• Correct storage and handling of LP Gas cylinders – keep all cylinders in a secure and well-ventilated external location. Check the appliance, hose and cylinder connections for leaks and minimise the amount of stored gas on- site.

What are the potential hazards when dealing with LP Gas and outdoor heaters?
• Leaking gas igniting and exploding
• Radiant heat from an outdoor heater igniting near combustible materials, leading to serious fires.
• Hot surfaces causing serious burns when touched.
• Poisonous products of combustion accumulating in enclosed spaces and affecting people’s health and in extreme cases causing death.
• Gas cylinder fires, leaks and explosions.

What are the benefits of using fixed gas supply?
• Fixed supply units offer a safe, affordable and permanent outdoor heating solution for hospitality businesses. The heater units are off the ground, eliminating the risk of possible injuries to staff or customers or damage to the heater or ignition with combustible material.
• Restaurants, bars and cafes are a dynamic environment where customers can also contribute to the risk by moving portable items around the outside area and across pedestrian’s footpath access.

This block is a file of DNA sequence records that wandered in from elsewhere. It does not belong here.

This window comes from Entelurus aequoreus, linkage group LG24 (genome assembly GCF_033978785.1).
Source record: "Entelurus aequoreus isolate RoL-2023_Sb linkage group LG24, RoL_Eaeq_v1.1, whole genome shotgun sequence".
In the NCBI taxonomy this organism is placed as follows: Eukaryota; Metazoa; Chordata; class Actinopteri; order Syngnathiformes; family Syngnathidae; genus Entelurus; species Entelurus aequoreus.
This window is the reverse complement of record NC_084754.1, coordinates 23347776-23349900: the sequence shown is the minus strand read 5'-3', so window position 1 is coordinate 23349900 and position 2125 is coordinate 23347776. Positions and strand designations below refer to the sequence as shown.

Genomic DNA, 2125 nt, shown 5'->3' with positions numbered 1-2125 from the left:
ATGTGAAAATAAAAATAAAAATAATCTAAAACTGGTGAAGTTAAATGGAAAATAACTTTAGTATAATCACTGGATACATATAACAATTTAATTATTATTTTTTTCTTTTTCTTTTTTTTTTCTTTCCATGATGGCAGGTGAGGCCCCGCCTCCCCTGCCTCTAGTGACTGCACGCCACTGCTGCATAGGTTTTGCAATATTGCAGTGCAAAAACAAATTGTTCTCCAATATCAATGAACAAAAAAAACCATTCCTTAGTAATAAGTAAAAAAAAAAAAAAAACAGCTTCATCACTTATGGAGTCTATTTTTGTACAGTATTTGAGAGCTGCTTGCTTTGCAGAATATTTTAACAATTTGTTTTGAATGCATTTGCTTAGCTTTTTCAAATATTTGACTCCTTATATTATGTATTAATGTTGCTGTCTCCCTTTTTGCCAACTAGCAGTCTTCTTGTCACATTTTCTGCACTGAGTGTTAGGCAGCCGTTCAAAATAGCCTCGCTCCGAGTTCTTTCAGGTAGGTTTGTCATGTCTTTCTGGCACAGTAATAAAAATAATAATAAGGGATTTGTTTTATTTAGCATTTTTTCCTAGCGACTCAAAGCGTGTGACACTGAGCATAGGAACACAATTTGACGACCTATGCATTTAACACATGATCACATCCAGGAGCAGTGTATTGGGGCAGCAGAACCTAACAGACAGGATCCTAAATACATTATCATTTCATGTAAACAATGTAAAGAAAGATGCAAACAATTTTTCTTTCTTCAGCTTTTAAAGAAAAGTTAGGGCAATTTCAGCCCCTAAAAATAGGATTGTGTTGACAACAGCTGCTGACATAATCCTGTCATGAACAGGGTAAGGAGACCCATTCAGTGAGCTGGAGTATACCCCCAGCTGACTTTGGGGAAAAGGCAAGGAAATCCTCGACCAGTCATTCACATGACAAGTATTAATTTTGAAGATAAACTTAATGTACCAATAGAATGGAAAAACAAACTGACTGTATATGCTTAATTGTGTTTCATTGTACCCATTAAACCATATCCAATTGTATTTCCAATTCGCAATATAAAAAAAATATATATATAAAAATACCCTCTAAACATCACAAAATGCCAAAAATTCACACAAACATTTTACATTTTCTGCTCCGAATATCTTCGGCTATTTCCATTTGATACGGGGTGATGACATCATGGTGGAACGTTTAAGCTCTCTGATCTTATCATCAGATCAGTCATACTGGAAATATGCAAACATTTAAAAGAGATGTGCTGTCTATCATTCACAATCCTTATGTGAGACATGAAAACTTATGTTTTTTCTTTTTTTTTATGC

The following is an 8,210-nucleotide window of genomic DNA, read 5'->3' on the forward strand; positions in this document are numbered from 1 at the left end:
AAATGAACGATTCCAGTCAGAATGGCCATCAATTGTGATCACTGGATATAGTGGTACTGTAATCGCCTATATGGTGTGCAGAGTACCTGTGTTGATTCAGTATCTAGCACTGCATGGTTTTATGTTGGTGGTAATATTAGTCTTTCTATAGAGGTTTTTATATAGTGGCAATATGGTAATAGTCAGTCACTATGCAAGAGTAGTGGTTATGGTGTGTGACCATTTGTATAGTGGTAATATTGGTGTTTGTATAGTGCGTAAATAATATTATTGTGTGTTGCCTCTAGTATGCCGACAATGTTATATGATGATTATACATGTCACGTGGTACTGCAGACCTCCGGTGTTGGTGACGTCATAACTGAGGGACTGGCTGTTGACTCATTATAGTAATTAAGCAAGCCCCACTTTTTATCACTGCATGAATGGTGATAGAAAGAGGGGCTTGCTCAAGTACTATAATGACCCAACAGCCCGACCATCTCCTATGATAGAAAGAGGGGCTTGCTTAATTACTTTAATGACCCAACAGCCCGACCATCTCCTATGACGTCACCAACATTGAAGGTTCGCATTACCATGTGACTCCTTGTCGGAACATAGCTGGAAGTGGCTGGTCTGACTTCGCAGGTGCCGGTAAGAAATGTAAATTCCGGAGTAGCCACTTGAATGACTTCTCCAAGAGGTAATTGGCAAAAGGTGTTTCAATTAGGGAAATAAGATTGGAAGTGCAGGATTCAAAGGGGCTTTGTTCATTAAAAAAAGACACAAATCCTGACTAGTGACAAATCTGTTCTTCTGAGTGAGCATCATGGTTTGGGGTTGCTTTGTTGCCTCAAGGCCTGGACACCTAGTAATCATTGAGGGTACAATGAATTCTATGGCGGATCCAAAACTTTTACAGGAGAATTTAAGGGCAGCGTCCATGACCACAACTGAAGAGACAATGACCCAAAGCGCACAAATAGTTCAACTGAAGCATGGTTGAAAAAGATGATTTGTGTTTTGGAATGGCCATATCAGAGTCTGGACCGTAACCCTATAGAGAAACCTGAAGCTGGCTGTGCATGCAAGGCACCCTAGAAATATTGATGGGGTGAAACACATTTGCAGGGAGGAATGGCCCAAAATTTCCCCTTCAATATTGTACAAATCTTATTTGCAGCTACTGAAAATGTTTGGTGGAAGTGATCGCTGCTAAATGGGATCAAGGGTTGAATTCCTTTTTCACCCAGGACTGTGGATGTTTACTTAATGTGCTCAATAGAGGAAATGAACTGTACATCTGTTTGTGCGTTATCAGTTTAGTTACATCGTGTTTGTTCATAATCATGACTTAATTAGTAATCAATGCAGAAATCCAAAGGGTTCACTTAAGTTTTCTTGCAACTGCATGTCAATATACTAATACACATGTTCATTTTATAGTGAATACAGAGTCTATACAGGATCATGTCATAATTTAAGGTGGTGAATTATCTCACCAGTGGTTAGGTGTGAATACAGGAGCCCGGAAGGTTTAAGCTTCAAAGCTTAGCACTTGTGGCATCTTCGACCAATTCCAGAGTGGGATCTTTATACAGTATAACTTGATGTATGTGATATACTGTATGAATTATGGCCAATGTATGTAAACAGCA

• Fixed supply units eliminate the potential hazard of storing and handling LP Gas cylinders on site.
• Portable outdoor heaters have a life span of 2-3 years. Fixed supply units, which must be safely installed by a registered gas installer.

Properties of LPG and precautions to be observed Gas is stored as liquid under pressure.
Leakage, especially of liquid, will release large volumes of highly flammable gas.
A gas-air mixture that contains approximately 1,5 % to 10 % of LPG is flammable.
LPG is denser than air and will flow along the ground or through drains. It can be ignited at a considerable distance from the source of leakage, therefore low level ventilation of buildings shall be provided. LPG is non-toxic, but since it can induce headaches and dizziness when inhaled, inhalation of LPG should be avoided whenever possible.